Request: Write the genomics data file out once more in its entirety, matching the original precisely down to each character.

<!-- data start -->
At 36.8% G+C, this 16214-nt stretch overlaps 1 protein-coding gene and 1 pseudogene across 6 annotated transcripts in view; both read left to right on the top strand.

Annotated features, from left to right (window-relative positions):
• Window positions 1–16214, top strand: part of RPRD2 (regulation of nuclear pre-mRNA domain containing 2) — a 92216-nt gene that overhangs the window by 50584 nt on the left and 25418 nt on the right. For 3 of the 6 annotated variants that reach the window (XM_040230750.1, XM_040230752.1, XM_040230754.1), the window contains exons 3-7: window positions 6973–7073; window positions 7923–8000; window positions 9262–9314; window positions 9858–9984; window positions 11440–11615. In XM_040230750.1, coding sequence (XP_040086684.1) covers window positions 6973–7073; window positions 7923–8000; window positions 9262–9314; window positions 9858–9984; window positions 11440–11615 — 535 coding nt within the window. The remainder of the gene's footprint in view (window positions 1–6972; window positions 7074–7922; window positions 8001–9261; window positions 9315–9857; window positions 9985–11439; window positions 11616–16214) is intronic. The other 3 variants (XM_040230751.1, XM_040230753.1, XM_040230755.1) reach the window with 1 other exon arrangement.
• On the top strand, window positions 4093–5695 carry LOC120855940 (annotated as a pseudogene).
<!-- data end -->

At 36.8% G+C, this 16214-nt stretch overlaps 1 protein-coding gene and 1 pseudogene across 6 annotated transcripts in view; both read left to right on the top strand.

Annotated features, from left to right (window-relative positions):
• Window positions 1–16214, top strand: part of RPRD2 (regulation of nuclear pre-mRNA domain containing 2) — a 92216-nt gene that overhangs the window by 50584 nt on the left and 25418 nt on the right. For 3 of the 6 annotated variants that reach the window (XM_040230750.1, XM_040230752.1, XM_040230754.1), the window contains exons 3-7: window positions 6973–7073; window positions 7923–8000; window positions 9262–9314; window positions 9858–9984; window positions 11440–11615. In XM_040230750.1, coding sequence (XP_040086684.1) covers window positions 6973–7073; window positions 7923–8000; window positions 9262–9314; window positions 9858–9984; window positions 11440–11615 — 535 coding nt within the window. The remainder of the gene's footprint in view (window positions 1–6972; window positions 7074–7922; window positions 8001–9261; window positions 9315–9857; window positions 9985–11439; window positions 11616–16214) is intronic. The other 3 variants (XM_040230751.1, XM_040230753.1, XM_040230755.1) reach the window with 1 other exon arrangement.
• On the top strand, window positions 4093–5695 carry LOC120855940 (annotated as a pseudogene).